Contacts: Tim Scott or Eric Sample, 503-988-3720
Within a matter of weeks, county, state and federal officials declared emergencies to respond to the public health threat of COVID-19. And with those declarations came the closure of schools, businesses and, with the exception of essential needs, most daily life outside of the home.
Oregon Gov. Kate Brown’s “Stay Home, Save Lives” order is meant to do just that — it requires Oregonians to make crucial changes and sacrifices in their lives to slow the spread of COVID-19.
But even with the Governor’s call for a dramatic shift, a few important routines will stay the same. Thanks to Oregon’s well-established vote-by-mail system, the May 19 primary election won’t be moved, and “the right to vote and our system of voting won’t change,” said Tim Scott, Multnomah County Elections Director.
“We’re asking voters — outside of essential needs — to stay home, stay safe, and when you get your ballot in the mail, vote early,” Scott said. “This year, voters no longer have to pay for postage to return their ballots by mail so it’s an excellent opportunity to vote without leaving home.”
Here’s what you need to know
COVID-19 continues to pose great challenges to Oregonians’ usual way of doing business. But the Department of Homeland Security has designated elections systems as critical infrastructure — the same characterization given to the nation’s dams, energy resources and transportation systems. That means elections business will continue in the midst of the COVID-19 crisis.
Multnomah County Elections is preparing to print ballots and mail them to voters. Those ballots will still be mailed on schedule starting April 29.
Other Important dates:
Friday, April 3: military and overseas ballots will be mailed.
Monday, April 6: absentee ballots will be available.
Voters who need an absentee ballot should complete an absentee ballot request form, which can be found on the Elections website. Forms can be returned via email at email@example.com or by mail to the Elections Office, 1040 S.E. Morrison St., Portland, OR 97214. Voters with questions should call 503-988-VOTE.
April 20: out-of-state ballots will be mailed
April 22-25: voters' pamphlets will be mailed to all residential households by the Oregon Secretary of State's Office.
April 28 is the voter registration and party change deadline. Nonpartisan candidates and state and local measures will be on every ballot. But voters who wish to vote in a major party’s closed primary election must be registered as a member of that party by April 28, 2020, in order to do so.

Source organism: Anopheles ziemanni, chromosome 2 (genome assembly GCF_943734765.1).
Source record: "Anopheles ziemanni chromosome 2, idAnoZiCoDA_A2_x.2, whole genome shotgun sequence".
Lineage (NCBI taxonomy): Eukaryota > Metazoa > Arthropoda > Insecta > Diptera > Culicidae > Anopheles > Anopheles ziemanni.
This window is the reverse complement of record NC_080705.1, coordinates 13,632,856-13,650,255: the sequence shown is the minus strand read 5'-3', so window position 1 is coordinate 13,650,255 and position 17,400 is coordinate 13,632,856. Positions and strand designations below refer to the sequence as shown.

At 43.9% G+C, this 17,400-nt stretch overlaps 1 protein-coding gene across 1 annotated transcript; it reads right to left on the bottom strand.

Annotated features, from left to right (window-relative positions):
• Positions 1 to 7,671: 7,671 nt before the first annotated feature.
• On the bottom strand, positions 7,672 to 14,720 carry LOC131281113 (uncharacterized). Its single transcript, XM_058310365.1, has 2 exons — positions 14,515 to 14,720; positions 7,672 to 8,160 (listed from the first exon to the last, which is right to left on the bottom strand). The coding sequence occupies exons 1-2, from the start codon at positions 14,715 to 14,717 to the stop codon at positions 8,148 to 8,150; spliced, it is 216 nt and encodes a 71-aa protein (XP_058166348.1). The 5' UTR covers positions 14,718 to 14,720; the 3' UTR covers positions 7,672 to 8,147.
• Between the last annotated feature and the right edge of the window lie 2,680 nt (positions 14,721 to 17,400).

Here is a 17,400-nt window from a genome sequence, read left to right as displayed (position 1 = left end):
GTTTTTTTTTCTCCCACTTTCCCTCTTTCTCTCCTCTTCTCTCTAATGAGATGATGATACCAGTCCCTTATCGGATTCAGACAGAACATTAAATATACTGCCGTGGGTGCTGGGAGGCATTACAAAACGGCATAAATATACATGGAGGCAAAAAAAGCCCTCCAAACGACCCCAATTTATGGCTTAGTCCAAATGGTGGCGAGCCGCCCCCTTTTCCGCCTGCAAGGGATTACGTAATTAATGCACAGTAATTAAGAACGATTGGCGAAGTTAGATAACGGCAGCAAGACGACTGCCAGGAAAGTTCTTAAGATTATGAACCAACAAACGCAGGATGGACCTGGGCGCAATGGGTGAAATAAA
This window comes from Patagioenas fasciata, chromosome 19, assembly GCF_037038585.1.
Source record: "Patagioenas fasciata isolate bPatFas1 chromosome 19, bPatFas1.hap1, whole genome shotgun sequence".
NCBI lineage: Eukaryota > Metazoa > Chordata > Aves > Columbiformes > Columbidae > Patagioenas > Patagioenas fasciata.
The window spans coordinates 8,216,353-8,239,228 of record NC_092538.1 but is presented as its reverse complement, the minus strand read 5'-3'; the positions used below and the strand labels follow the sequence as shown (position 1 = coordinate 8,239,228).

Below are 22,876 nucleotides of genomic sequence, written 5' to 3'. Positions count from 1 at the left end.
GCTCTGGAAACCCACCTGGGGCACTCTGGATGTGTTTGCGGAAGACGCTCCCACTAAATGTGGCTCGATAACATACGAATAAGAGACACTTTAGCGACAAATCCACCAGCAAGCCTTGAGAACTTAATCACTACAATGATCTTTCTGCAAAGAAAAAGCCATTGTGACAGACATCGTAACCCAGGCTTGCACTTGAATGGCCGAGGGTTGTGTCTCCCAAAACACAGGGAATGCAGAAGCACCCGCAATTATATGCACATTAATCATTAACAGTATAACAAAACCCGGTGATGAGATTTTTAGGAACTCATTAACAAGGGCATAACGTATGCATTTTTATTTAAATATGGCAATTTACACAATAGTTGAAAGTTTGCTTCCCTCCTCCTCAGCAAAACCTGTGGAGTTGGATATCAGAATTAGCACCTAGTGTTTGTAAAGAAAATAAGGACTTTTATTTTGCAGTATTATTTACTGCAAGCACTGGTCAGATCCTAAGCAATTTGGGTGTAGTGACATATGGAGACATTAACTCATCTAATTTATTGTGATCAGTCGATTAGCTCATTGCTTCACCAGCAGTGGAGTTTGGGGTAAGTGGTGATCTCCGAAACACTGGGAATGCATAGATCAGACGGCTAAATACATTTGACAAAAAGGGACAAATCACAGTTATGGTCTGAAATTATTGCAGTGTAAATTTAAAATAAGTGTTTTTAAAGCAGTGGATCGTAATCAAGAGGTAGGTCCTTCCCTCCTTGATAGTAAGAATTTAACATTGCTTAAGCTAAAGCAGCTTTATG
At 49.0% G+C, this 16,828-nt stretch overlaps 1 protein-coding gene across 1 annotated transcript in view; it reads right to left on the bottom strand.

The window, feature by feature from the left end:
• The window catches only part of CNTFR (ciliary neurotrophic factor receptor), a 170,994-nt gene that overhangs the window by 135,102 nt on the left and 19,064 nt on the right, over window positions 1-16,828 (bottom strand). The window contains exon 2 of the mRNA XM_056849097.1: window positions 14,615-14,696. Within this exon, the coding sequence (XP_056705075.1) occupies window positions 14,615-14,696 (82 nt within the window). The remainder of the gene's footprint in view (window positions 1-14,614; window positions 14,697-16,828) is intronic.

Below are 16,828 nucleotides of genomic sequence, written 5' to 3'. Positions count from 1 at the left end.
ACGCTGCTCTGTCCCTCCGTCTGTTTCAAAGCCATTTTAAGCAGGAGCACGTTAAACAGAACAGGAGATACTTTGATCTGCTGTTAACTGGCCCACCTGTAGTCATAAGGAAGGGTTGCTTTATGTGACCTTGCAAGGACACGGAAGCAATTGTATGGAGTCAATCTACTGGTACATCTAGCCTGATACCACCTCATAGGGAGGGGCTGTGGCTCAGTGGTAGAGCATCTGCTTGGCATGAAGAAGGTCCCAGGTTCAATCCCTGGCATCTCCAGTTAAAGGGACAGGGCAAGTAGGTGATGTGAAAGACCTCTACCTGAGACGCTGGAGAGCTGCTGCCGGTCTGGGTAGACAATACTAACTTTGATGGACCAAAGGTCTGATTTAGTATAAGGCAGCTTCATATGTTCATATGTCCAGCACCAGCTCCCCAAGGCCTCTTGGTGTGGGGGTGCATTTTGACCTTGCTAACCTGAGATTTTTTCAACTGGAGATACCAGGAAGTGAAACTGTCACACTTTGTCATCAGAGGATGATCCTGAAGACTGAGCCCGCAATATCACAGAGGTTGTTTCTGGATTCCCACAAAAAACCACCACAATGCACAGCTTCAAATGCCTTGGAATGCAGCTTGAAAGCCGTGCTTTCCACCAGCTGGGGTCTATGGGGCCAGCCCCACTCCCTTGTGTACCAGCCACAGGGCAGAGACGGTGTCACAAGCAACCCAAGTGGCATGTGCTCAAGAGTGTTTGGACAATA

It’s easy to check your voter information from the comfort of your own home by visiting: oregonvotes.gov/myvote. Voters can also update their information at the same site with an Oregon driver’s license or ID card.
Services are still available to voters
“While our doors may be physically closed for a certain amount of time, we are still here to serve the public and will stay nimble in the ways that we do that,” said Scott.
Many resources are already available online and over the phone — such as voter registration and absentee ballots. Call 503-988-VOTE or visit the website at mcelections.org for more information.
“There are obviously challenges but we are working hard and will continue to provide the resources the public needs to vote — that includes access to language resources and access to services for voters who may have disabilities.”
As voters receive ballots in the mail, elections officials ask that you vote early if you can. And thanks to prepaid postage legislation passed in 2019 — a stamp is no longer needed. Multnomah County voters have until May 14 to safety mail back their ballot for the May 19 Primary Election.
“Vote-by-mail naturally lends itself to physical distancing,” said Scott. “We’re asking voters to stay home, stay safe and vote by mail, when you get your ballot.”
Voters can also sign up to track their ballot and get a virtual “I Voted” sticker. The virtual sticker can also be shared on social media, once a ballot is cast. Multnomah County voters can sign up by visiting multnomah.ballottrax.net.
“This election cycle, it will be especially meaningful to share that sticker,” said Multnomah County Chair Deborah Kafoury.
“It’s a way we can stay connected while staying apart. The right to vote and to see our votes matter has to survive this current virus. It’s essential.”